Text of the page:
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Cash is king

How To Forecast Cash Flow And Why It's Needed

The cash flow is how businesses survive. The incoming and outgoing 'flow' must be correct to make any money. On paper it can look good, but if monies owed aren't getting paid, if there isn't enough to cover bills, things can get serious quickly. Not having enough cash on hand to pay staff, suppliers, taxes, or owners leads to insolvency and it is illegal to trade in this manner. However, cash flow can be forecast to keep the coffers full. Strategies can be set in place to ensure a regular cash flow.

A forecast allows analysis of expected receipts and payments. This will assist in seeing if a business will be able to afford to run. Accurate forecasts can be handy especially if the income received is seasonal or subject to ups and downs in flow. By studying cash flow forecasts, previous market swings and asking similar business peers, successful benchmarks can be set in place to ease the business thought the low forecast periods. It is far better to arrange finance before the problem rather than after or during a cash flow crisis.

Potential financiers recognise and appreciate efforts to head off problems and will be more inclined to be right by your side when the lean times hit. Another valuable aspect of cash flow forecasts is to study the good business times and keep some of the money aside for the less active moments. Plus if there is a cash surplus that won't be needed in the short term, or in a hurry, look to invest it in a high interest, long-term saving account.

Reducing the Payment Cycle
Sales activity is the main cash flow source. No sales, no cash. But, not all sales are cash, some are invoiced and the payment allowed to be delayed on certain credit terms. Letting the time between service and payment go too long is not good. Here are some ways to avoid this:
  • Prompt invoicing
  • Accurate invoicing
  • A solid system for chasing payment.
Many businesses remove the risk of nonpayment all together by asking:
  • Are credit terms for customers really needed, and why?
  • Is advance payment or immediate payment an option?
  • Will a direct debit system with customers work? This can be a one off on a set date or regular intervals.
Remember cheques have to clear and if they don't it can reflect badly on your account. Once a track record is established a factoring or invoice discounting service can be set up. They pay right away and chase up unpaid monies themselves. Recent statistics from the Factors and Discounters Association show use of such services are on the rise. SME's made up 99% of those businesses.
Find out more about factoring and invoice discounting

Monitor carefully the amount of time between when customers pay and when suppliers want payment. If a credit term is established with suppliers, the one for customers needs to be shorter.

Consider using a credit card for your business for managing cash flow. Small purchases can be made with this and the bill can be paid in full at the end of the month.
Get a quote on a business credit card from Decision Finance
Other suppliers
American Express® Business Gold Charge Card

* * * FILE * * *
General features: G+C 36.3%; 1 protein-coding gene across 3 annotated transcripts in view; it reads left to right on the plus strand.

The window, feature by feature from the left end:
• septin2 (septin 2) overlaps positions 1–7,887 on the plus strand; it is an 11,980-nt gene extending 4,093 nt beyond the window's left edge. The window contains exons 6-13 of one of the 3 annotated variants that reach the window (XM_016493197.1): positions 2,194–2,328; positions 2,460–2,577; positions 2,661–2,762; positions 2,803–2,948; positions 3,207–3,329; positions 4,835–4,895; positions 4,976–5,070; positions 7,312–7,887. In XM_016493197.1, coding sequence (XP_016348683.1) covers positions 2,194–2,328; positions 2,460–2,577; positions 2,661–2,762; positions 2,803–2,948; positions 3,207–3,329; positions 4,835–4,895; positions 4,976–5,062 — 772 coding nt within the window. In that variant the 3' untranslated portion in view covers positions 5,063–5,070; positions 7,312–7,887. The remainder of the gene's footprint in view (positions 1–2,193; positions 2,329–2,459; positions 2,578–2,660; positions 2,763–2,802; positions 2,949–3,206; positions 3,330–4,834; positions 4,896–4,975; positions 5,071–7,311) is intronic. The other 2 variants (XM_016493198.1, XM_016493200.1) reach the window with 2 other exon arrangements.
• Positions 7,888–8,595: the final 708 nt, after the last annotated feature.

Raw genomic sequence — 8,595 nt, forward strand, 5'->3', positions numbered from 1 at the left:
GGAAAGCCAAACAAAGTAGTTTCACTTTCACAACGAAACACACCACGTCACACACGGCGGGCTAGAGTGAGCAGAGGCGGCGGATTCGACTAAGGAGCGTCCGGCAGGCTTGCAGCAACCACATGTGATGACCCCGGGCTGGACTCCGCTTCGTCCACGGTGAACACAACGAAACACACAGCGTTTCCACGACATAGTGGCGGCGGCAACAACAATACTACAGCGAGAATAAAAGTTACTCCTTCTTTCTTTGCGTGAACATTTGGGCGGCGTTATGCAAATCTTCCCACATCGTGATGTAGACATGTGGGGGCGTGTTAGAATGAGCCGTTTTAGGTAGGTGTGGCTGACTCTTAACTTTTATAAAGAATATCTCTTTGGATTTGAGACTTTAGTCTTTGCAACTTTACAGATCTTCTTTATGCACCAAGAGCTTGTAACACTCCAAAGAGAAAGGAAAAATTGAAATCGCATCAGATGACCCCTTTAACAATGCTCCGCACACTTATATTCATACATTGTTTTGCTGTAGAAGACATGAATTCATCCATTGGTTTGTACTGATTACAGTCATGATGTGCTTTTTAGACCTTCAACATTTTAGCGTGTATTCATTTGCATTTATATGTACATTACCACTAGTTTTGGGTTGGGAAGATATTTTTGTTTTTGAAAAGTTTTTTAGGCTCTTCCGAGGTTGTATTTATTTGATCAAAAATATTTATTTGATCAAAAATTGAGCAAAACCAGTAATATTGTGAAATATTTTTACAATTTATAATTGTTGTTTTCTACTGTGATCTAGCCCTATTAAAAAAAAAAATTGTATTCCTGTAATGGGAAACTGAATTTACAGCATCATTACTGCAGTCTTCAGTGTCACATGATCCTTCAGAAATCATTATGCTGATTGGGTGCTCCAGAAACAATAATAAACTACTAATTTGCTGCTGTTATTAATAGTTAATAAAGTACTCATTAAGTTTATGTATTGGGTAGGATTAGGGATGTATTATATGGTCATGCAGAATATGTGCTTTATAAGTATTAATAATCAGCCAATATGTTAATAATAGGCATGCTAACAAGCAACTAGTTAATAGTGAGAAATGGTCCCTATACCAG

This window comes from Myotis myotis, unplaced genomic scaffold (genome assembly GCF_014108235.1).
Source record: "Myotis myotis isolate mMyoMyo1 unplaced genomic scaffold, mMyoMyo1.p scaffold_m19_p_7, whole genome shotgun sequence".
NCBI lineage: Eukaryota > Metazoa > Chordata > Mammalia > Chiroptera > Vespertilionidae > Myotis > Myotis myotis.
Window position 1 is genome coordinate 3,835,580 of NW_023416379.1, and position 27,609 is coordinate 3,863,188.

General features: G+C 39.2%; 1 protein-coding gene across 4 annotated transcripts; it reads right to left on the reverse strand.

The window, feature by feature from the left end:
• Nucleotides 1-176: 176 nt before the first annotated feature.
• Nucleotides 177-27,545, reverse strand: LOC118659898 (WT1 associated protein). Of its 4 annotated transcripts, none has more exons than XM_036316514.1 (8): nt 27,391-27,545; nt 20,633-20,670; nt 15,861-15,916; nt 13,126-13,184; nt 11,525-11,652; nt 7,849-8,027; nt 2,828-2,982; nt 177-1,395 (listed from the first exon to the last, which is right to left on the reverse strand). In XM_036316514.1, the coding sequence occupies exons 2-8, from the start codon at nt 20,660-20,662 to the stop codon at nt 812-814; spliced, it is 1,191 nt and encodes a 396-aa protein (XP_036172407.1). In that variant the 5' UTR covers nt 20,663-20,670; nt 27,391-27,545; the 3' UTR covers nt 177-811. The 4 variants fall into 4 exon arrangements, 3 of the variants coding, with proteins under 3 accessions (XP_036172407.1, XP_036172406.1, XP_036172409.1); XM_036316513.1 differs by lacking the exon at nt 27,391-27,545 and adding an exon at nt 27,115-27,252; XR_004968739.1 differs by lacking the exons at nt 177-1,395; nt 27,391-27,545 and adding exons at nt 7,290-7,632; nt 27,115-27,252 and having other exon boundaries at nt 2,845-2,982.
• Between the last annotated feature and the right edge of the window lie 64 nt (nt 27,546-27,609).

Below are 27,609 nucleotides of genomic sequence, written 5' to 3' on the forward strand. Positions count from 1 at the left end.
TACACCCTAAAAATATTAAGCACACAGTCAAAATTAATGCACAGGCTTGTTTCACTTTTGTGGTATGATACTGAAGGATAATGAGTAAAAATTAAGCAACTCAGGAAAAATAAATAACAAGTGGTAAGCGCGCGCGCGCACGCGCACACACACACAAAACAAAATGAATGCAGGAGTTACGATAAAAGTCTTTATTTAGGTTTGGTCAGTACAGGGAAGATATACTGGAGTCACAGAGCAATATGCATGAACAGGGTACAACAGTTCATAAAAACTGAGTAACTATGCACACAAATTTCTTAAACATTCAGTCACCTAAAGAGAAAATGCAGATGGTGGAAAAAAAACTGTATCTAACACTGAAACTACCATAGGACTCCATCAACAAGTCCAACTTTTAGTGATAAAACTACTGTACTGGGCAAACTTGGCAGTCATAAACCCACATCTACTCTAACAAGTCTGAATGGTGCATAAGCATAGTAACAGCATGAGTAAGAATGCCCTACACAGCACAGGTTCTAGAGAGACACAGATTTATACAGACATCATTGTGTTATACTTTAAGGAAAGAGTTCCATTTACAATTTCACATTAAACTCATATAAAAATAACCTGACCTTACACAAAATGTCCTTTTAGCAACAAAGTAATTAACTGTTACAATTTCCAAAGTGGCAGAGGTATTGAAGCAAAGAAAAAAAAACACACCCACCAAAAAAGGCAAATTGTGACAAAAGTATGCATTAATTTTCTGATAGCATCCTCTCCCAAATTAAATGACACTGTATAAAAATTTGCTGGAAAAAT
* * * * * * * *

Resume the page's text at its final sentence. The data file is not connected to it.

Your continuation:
Barclaycard business card
Natwest business card

You could also run a monthly payment instead of a weekly one. But this isn't always popular with staff.

All of these are acceptable ways to manage cash flow. Paying suppliers late is neither acceptable or credible. You damage your relationships at best, and if your business gains a reputation for late payments, it will be difficult to find any suppliers to extend credit.

The Cash Flow Forecast
Typically a forecast is divided into:
  • Receipts--incoming monies
  • Outgoings - all payments out of the business. Can include wages, supplies, taxes, stock, repayments etc.
  • Balances - a monthly and cumulative balance. This should equal the cash in your bank account.
If registered for VAT it must be accounted for in the cash flow forecast. VAT on your sales will be received before the VAT bill is payable to the HMRC.

Cash flow forecasts are an attempt to predict future activity in an accurate manner. So you with this in mind, you will need:
  • Realistic budgets concerning sales activity. (Not done by taking previous year's sales figure and diving by 12 to get monthly sales amount)
  • An estimation of when revenue from sales will be in. (not the same month unless it is a cash sales only business)
  • An estimation of expenditure. How much and when will different items of expenditure be incurred. Look at all purchases and terms the purchases were made under. Also, include future costs incurred in advance, like rates. If cash flow figures from last year are available, they can help to jog the memory of possible forgotten items.
  • Loan repayment due date details.
  • The VAT output and input breakdown.
What if...scenarios
In determining a cash flow forecast, what-if scenarios are a handy tool. This can help show what the impact on cash flow will be if certain scenarios played out. What if sales fall 5% below forecast? What if costs increase by 10%? By showing you greatest areas of risk, it can also see there is no underestimation on the actual cash needed.

Keeping On Plan
Most importantly, try to make your forecast as accurate as possible. If providing goods or services on credit terms, for any length of time, use that in your forecast. Once experience has developed in the business, you will know how to make more accurate cash flow forecasts.

Each month review your actual cash flow and compare it to the forecast. You can then refresh the forecast as you go to stay on track and not get surprises you don't want.

Use your accountant for advice in areas where problems might be looming. Advice from a company who would lend you money for cash flow purposes is not the best idea.
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